UV damage to plant life in a photobiologically dynamic environment: The case of marine phytoplankton

W.W.C. Gieskes, A.G.J. Buma

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The effect of UV-B radiation on growth of marine phytoplankton was investigated in relation to DNA damage induced by a range of biologically effective doses (BEDs). Emiliania huxleyi (Prymnesiophyceae) was chosen as a model organism of the ocean's phytoplankton because of its importance in global biogeochemical cycling Of carbon and sulphur, elements that influence the world's climate as components of the trace gases carbon dioxide (CO2) and dimethylsulfide (DMS). A marine diatom, Cyclotella, was studied for its capacity to repair the DNA damage, quantified as thymine dimers by the application of a monoclonal antibody against these photoproducts. DNA repair was shown to be complete after just a few hours of exposure to visible light; the repair rate increased with PAR intensity. E. huxleyi appeared to be most sensitive to UV-B radiation: growth was already affected above a dose of 100 J m(-2) d(-1) (biologically effective radiation, weighted with Setlow's DNA action spectrum), probably through effects on the cell cycle related to damage to nuclear DNA: mean specific growth rates were inversely correlated with thymine dimer contents in cells. Near the ocean's surface UV-B radiation conditions that induce the changes observed by us in cultures can be expected during the growing season of phytoplankton, not only in the tropics but also at higher latitudes. Nevertheles, blooms of species such as E. huxleyi are often excessive in the field. It is suggested that exposure duration of cells near the surface of the ocean can be shorter than our artificial mixing reaches depths greater than the layer where most UV-B is attenuated, negative effects on cells through W-A-induced inhibition of photosynthesis may prevail over DNA damage, the action spectrum of which has been shown to be limited to the UV-B part of the spectrum. Moreover, the radiation wavelengths that induce DNA damage repair (UV-A and visible) are attenuated vertically much less than UV-B. The photobiological situation in the upper ocean is much more complicated than on land, and effects of UV radiation on plankton biota can only be modelled realistically here when both the spectrally differential attenuation in the UV and visual part of the spectrum and the rate of vertical mixing are taken into account. Action spectra of both damage and repair of DNA and of photosynthesis inhibition of representative microalgal species are the second conditio sine qua non if we want to predict the effect of stratospheric ozone depletion on marine phytoplankton performance.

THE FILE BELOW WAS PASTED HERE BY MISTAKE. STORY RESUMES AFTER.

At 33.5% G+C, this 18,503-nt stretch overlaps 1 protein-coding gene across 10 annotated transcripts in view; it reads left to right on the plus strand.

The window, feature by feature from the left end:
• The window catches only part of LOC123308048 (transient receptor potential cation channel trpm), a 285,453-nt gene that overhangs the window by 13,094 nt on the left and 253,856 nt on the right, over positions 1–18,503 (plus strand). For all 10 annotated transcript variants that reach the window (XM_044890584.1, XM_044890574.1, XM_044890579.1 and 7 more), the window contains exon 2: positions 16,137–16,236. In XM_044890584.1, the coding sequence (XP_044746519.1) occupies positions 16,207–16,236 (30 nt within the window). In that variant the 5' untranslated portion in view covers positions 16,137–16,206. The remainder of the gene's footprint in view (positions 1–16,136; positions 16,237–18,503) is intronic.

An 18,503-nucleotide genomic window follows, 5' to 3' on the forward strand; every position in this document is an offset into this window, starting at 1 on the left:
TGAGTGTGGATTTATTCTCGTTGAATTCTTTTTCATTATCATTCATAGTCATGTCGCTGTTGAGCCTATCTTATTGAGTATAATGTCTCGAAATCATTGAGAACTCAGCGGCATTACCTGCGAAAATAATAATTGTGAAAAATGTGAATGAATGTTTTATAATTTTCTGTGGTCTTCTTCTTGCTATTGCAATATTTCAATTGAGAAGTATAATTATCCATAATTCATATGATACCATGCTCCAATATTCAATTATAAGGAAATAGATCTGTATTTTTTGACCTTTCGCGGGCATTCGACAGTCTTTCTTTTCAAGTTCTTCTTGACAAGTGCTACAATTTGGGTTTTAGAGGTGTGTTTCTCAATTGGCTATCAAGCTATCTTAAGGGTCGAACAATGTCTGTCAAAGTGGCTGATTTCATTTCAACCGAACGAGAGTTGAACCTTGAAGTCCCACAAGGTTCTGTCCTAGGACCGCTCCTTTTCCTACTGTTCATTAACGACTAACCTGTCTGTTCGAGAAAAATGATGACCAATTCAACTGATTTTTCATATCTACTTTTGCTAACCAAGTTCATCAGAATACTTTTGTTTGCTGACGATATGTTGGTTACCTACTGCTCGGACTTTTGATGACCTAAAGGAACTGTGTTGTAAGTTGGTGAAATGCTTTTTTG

Original languageEnglish
Pages (from-to)17-25
Number of pages9
JournalPlant ecology
Issue number1-2
Publication statusPublished - Jan-1997
EventInternational Workshop Entitled UV-B and Biosphere - , Netherlands
Duration: 15-Dec-199618-Dec-1996


  • DNA damage
  • microalgae
  • ocean
  • photoproducts
  • thymine dimers
  • UV-B
  • UV-A

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